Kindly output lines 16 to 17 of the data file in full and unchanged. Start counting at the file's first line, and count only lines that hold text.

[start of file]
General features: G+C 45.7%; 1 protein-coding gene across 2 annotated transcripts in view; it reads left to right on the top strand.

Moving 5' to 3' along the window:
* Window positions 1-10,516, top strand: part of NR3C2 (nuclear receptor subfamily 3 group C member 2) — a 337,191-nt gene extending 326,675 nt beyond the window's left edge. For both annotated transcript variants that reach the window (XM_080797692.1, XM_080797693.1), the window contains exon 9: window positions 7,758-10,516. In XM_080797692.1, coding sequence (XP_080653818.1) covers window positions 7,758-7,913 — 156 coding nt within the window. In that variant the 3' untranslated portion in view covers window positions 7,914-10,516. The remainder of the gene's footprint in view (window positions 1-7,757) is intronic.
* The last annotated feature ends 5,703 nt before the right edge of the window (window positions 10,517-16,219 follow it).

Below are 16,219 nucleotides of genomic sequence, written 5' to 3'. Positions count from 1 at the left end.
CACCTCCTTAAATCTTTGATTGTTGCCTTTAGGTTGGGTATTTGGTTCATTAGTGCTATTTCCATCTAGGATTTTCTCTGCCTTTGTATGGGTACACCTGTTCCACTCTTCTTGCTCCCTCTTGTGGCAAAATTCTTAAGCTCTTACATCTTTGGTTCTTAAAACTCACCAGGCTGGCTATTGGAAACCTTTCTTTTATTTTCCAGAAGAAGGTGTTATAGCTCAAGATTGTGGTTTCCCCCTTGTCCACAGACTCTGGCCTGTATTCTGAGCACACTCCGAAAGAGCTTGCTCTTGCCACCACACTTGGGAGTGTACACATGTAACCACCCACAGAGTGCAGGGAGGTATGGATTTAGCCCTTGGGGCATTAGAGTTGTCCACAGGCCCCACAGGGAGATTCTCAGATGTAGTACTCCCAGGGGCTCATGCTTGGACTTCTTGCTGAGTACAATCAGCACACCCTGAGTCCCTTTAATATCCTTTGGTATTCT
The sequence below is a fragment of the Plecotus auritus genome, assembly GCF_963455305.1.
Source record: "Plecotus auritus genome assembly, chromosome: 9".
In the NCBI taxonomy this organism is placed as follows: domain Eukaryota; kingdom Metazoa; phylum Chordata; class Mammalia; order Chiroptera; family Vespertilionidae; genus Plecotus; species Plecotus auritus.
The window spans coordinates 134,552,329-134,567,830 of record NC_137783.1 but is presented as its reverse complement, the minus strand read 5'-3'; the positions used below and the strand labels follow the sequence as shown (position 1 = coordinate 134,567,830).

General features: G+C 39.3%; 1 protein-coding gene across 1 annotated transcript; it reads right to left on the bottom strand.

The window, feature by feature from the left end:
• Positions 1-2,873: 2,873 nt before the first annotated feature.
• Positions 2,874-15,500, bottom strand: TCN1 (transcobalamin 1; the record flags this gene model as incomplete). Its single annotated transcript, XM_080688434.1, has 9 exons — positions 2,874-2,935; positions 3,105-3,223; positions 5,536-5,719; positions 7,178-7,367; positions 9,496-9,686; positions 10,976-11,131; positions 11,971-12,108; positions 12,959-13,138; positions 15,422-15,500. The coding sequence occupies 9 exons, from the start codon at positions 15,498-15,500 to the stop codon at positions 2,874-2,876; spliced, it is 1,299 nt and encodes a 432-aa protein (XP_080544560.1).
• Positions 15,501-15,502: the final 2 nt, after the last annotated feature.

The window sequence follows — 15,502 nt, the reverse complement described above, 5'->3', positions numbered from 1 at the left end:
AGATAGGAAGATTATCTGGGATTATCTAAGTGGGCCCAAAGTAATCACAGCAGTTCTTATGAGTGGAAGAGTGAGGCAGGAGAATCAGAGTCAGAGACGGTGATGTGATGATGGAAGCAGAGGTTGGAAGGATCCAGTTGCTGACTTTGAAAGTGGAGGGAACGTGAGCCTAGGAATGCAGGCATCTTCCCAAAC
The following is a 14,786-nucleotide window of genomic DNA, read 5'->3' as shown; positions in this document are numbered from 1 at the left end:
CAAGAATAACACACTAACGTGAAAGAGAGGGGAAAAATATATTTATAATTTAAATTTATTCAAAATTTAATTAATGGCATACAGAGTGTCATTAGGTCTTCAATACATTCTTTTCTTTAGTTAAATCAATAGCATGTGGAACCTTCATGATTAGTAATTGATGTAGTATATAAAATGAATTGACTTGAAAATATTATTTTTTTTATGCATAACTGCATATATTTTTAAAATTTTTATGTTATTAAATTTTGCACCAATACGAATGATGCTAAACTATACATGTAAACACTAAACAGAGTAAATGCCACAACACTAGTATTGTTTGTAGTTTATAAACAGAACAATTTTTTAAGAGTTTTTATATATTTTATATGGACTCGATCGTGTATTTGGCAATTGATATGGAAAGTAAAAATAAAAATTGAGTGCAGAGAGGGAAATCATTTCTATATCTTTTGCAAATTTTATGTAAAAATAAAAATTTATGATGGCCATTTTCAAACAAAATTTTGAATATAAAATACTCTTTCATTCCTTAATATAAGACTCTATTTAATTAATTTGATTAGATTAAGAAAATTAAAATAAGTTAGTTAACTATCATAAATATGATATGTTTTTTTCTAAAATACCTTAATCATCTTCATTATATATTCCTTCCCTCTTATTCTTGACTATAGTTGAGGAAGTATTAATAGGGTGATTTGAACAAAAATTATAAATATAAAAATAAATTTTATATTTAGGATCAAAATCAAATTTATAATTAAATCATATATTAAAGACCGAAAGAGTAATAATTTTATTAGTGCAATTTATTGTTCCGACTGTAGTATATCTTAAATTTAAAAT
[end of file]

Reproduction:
The window sequence follows — 15,502 nt, the reverse complement described above, 5'->3', positions numbered from 1 at the left end:
AGATAGGAAGATTATCTGGGATTATCTAAGTGGGCCCAAAGTAATCACAGCAGTTCTTATGAGTGGAAGAGTGAGGCAGGAGAATCAGAGTCAGAGACGGTGATGTGATGATGGAAGCAGAGGTTGGAAGGATCCAGTTGCTGACTTTGAAAGTGGAGGGAACGTGAGCCTAGGAATGCAGGCATCTTCCCAAAC